The Silent Evolution, a project comprising of an installation of 400 life-sized human sculptures on the sea bed off the coast of Cancun, Mexico, is now reaping handsome results - almost all the statues are now adorned with the artificial coral reef.
Created by British artist Jason de Caires Taylor, the sculpture park is located underwater between Cancun and the Isla Mujeres National Marine Park and was designed to reduce the impact that the yearly visit of nearly three-quarters of a million tourists has. Marine scientists have long expressed their concern of the dangers of tourist activity on the natural formation.
Taylor's artificial reef, therefore, was planned to draw tourists away from the natural corals... a step that could protect marine life and amuse tourists at the same time. The artist completed the full installation by the end of 2010 and just about a year later, the sculptures are a delightful hub for artificially grown corals as well as home for a variety of aquatic creatures.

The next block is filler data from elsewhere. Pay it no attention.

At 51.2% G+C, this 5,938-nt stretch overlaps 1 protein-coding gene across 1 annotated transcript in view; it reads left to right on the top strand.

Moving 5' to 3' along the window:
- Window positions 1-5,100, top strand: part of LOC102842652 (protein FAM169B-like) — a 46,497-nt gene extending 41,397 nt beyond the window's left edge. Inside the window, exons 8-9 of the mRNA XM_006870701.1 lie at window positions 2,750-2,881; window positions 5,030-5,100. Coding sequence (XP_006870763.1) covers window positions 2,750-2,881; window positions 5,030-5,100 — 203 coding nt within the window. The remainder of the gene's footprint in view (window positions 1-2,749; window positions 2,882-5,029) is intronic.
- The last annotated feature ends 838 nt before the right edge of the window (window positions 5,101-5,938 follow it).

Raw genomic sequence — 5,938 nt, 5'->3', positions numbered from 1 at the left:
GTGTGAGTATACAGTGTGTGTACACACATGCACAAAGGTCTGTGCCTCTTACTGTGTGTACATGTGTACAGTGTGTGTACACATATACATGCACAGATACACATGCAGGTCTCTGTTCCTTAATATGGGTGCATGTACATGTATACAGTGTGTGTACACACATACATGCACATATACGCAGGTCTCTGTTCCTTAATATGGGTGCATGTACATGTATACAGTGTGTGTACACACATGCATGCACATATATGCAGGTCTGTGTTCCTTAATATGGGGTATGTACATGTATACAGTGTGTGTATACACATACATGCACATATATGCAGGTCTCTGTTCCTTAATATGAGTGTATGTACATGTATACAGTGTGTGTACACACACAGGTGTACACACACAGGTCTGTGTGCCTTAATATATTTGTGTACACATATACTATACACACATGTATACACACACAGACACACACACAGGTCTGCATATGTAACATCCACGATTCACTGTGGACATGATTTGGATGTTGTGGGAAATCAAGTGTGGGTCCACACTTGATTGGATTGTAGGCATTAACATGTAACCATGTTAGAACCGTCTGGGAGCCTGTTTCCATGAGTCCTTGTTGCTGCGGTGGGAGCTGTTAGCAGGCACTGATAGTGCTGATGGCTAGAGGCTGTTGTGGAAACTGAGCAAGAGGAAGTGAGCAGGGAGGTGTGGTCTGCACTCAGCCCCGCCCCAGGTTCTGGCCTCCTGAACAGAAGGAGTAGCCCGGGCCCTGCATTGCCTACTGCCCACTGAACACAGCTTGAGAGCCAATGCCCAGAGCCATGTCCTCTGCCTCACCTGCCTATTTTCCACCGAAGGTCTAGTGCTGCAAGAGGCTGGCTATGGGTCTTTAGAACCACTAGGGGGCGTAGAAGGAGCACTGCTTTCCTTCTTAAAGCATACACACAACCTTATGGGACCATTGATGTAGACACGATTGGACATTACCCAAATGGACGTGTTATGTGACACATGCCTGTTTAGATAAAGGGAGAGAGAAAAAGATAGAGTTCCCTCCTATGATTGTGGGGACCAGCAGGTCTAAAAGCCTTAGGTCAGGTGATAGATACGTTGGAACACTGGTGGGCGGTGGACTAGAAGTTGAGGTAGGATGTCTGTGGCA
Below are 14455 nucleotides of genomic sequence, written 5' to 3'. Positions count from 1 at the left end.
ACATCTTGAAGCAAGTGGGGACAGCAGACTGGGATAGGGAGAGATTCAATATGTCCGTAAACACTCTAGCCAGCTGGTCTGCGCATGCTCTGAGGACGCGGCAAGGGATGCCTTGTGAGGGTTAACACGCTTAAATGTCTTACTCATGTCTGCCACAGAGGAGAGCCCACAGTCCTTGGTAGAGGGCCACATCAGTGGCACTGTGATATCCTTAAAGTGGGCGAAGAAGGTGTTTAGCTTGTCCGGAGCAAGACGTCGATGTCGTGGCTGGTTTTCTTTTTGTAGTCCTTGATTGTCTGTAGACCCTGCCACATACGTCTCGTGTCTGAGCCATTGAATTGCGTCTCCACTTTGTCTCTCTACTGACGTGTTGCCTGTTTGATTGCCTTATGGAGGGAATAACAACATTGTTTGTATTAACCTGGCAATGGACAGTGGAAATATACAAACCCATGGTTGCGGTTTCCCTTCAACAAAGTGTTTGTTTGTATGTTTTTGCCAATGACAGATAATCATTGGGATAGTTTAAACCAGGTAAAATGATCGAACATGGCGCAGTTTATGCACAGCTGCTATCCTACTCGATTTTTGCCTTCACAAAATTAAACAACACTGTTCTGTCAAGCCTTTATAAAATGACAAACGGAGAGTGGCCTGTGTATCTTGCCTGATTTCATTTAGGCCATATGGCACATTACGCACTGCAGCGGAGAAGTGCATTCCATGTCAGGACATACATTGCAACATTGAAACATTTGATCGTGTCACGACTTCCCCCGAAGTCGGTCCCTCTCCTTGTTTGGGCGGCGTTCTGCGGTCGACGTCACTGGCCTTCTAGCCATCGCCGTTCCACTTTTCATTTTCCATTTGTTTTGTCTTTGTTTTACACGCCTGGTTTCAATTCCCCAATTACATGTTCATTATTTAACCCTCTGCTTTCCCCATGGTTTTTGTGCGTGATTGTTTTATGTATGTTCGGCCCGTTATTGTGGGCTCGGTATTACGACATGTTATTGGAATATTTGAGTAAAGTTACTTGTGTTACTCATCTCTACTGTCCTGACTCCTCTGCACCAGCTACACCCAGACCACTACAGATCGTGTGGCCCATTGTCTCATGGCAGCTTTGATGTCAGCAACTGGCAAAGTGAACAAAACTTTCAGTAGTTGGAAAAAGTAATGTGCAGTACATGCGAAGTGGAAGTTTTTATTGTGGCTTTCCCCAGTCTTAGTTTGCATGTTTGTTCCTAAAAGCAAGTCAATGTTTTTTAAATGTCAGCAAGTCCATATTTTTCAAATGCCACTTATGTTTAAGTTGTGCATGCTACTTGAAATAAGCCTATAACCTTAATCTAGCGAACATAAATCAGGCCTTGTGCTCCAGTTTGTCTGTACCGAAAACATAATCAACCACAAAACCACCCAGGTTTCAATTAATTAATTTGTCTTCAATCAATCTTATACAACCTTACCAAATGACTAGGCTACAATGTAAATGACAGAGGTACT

The sculptures are made of a special type of cement which has a neutral pH that encourages coral to grow and to satisfy his aesthetic side Taylor's sculptures explore the relationships between art, science and the environment.
Another advantage of the Silent Evolution sculptures is that this "human reef" promotes tourism in an otherwise barren sea and attracts adventurers towards something unusually artistic under water. These reefs on human faces may look scary at times but that has not kept tourists at bay. The reefs are accessible from both Cancun and the Isla Mujeres National Marine Park.
Check out the slideshow to view photographs of these underwater sculptures... both from when they were first immersed to the latest images, showing these coral-clad statues standing tall to protect the natural coral reefs...